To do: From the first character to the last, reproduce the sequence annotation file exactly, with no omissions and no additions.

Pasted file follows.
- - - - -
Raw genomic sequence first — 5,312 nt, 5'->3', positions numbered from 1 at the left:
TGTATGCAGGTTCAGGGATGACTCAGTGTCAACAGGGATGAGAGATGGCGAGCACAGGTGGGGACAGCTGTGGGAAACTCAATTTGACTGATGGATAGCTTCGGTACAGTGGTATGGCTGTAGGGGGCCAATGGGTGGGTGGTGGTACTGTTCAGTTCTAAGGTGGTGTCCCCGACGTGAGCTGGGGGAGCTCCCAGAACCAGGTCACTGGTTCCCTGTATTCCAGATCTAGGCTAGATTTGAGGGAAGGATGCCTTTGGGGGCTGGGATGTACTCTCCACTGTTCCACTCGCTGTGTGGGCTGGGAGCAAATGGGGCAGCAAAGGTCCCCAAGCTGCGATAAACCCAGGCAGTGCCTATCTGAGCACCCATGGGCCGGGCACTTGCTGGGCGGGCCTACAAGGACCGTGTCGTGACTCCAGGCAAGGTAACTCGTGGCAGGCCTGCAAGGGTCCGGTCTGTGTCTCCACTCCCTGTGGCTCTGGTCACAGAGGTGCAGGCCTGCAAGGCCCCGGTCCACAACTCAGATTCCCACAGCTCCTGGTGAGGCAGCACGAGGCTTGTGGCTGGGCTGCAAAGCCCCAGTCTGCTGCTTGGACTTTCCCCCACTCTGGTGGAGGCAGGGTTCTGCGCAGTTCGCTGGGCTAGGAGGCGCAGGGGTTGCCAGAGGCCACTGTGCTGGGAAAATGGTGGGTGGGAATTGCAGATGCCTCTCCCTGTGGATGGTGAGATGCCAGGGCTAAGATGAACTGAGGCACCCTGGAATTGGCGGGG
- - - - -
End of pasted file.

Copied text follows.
Raw genomic sequence first — 5,312 nt, 5'->3', positions numbered from 1 at the left:
TGTATGCAGGTTCAGGGATGACTCAGTGTCAACAGGGATGAGAGATGGCGAGCACAGGTGGGGACAGCTGTGGGAAACTCAATTTGACTGATGGATAGCTTCGGTACAGTGGTATGGCTGTAGGGGGCCAATGGGTGGGTGGTGGTACTGTTCAGTTCTAAGGTGGTGTCCCCGACGTGAGCTGGGGGAGCTCCCAGAACCAGGTCACTGGTTCCCTGTATTCCAGATCTAGGCTAGATTTGAGGGAAGGATGCCTTTGGGGGCTGGGATGTACTCTCCACTGTTCCACTCGCTGTGTGGGCTGGGAGCAAATGGGGCAGCAAAGGTCCCCAAGCTGCGATAAACCCAGGCAGTGCCTATCTGAGCACCCATGGGCCGGGCACTTGCTGGGCGGGCCTACAAGGACCGTGTCGTGACTCCAGGCAAGGTAACTCGTGGCAGGCCTGCAAGGGTCCGGTCTGTGTCTCCACTCCCTGTGGCTCTGGTCACAGAGGTGCAGGCCTGCAAGGCCCCGGTCCACAACTCAGATTCCCACAGCTCCTGGTGAGGCAGCACGAGGCTTGTGGCTGGGCTGCAAAGCCCCAGTCTGCTGCTTGGACTTTCCCCCACTCTGGTGGAGGCAGGGTTCTGCGCAGTTCGCTGGGCTAGGAGGCGCAGGGGTTGCCAGAGGCCACTGTGCTGGGAAAATGGTGGGTGGGAATTGCAGATGCCTCTCCCTGTGGATGGTGAGATGCCAGGGCTAAGATGAACTGAGGCACCCTGGAATTGGCGGGG